CBCT could, therefore, consist in the radiographic imaging of choice in such scenarios due to its ability to eliminate overlaps that normally hinder image interpretation in two-dimensional takes [5].

The aim of this study was to evaluate marginal bone loss in patients with intacanal post-retained restorations, as per reported by Timmerman & Weijden [6] and Katsamakis et al. [3], using sagittal and coronal slices from CBCT.

METHODS

This study was approved by the Research Ethics Committee of the Sao Leopoldo Mandic Dental School, under the registration number: 838 551. Data were obtained from the archives of the Sao Leopoldo Mandic Radiology Center, Campinas Campus. The study was based on a convenience sample of 2051 CBCT scans from patients that had been imaged for dental implants.

The inclusion criteria consisted primarily of single-rooted teeth restored with a cast metal post, regardless of their periodontal or endodontic status, with a standing contralateral tooth that did not show evidence of an intracanal retainer. Cases were excluded if the angulation of the teeth obscured the readings despite compensatory image slice adjustments, if caries, resorptions and/or fractures were detected.

The final sample population comprised 201 patients. The data were collected by a single examiner, specially trained and supervised by a radiology specialist using an image-based software (Xoran version 3.1.62, Xoran Technologies) installed to run an i-CAT™ tomographic scanner (120 kVp, 36 mA, Imaging Sciences International, USA). A multiplanar reconstruction window was set up in which the axial, coronal and sagittal planes were evaluated at 0.2-mm intervals on an LED monitor configured for 1280x1024 of resolution. The image analysis was performed using the i-CAT™ software. In the coronal and sagittal CT slices, the most central slice of the tooth was chosen, or the next cut that allowed the best visualization of all dental structures of interest.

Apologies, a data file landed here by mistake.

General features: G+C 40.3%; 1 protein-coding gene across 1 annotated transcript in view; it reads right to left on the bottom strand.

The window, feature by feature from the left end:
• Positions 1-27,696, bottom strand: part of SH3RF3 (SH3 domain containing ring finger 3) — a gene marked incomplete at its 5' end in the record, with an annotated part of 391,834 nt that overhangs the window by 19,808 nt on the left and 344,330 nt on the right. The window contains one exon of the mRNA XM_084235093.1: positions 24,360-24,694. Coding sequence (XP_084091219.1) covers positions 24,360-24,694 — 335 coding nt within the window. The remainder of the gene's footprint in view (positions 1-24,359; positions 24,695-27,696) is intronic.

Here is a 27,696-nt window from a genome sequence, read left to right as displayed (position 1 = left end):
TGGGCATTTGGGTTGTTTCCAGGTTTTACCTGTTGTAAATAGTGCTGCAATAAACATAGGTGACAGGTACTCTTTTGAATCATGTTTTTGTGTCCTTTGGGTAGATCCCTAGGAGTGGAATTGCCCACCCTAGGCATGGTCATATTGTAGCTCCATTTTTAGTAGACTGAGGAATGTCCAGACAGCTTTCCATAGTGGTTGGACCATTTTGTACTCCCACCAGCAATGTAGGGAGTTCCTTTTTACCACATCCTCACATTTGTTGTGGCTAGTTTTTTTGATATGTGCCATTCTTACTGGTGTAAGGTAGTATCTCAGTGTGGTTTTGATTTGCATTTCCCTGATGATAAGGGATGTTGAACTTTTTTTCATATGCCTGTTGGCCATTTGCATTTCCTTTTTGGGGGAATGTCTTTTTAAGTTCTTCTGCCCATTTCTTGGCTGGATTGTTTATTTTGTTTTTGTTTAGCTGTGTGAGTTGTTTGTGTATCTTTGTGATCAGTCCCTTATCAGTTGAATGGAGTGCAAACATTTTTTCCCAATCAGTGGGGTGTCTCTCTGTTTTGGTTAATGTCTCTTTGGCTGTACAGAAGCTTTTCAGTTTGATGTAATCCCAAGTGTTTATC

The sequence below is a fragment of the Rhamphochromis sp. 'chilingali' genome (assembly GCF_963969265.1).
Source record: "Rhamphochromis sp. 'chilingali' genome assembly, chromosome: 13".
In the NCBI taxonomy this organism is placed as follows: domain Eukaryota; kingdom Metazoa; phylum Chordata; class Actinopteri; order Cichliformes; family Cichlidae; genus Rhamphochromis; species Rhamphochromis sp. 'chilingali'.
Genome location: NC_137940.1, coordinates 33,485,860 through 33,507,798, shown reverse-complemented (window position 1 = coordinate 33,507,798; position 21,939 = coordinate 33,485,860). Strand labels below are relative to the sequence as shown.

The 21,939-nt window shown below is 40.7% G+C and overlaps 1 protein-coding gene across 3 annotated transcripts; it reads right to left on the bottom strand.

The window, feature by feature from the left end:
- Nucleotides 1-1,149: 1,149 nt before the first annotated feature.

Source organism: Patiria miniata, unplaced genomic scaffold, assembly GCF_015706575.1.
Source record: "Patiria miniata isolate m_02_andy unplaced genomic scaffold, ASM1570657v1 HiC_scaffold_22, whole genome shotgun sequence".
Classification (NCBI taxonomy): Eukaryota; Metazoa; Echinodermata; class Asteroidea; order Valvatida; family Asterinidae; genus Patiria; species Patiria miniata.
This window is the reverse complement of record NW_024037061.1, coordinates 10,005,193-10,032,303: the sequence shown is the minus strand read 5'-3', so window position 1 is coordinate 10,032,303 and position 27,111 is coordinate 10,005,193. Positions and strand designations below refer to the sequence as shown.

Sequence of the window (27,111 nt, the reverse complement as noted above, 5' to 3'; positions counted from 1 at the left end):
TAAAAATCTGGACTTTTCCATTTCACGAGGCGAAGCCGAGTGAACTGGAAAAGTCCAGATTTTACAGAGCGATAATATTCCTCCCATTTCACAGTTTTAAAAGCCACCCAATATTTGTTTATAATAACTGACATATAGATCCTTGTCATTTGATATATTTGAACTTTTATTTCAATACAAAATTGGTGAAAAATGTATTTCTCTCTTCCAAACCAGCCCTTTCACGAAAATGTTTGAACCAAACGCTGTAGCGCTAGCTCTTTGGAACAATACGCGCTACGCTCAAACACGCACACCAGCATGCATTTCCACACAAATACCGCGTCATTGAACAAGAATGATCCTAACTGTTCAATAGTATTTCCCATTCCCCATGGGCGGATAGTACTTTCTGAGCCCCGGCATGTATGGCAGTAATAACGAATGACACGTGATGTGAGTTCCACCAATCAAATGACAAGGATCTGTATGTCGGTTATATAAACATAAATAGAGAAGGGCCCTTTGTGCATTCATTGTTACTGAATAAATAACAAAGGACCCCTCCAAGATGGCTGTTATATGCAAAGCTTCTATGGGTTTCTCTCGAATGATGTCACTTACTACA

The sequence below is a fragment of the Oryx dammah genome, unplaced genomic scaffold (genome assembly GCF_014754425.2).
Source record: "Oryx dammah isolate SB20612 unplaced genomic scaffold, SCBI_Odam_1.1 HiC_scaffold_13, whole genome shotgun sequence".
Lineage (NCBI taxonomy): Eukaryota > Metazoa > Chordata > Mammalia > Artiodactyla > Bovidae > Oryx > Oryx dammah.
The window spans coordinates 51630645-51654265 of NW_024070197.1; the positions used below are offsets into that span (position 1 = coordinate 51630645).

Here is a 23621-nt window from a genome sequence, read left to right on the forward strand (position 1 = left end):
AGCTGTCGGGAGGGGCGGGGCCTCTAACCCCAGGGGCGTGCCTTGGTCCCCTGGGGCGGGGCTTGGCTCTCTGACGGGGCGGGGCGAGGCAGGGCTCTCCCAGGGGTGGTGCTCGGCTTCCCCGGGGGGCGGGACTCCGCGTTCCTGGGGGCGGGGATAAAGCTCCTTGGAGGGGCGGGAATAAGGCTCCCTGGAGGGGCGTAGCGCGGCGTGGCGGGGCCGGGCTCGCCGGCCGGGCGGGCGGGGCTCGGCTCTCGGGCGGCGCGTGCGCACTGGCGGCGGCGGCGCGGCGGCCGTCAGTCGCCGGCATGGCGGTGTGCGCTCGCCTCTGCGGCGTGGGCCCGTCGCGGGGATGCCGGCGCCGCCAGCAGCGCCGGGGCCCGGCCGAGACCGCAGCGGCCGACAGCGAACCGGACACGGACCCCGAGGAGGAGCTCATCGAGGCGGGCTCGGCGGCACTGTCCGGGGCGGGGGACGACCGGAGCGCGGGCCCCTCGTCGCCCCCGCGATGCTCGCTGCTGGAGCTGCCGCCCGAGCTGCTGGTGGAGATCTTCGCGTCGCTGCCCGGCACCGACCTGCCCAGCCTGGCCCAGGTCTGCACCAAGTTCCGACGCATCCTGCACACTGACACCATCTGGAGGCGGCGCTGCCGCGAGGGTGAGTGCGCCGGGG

Patients were considered as having characteristic radiographic aspects of periodontal disease when they presented generalized horizontal bone loss on all aspects of at least four teeth [7].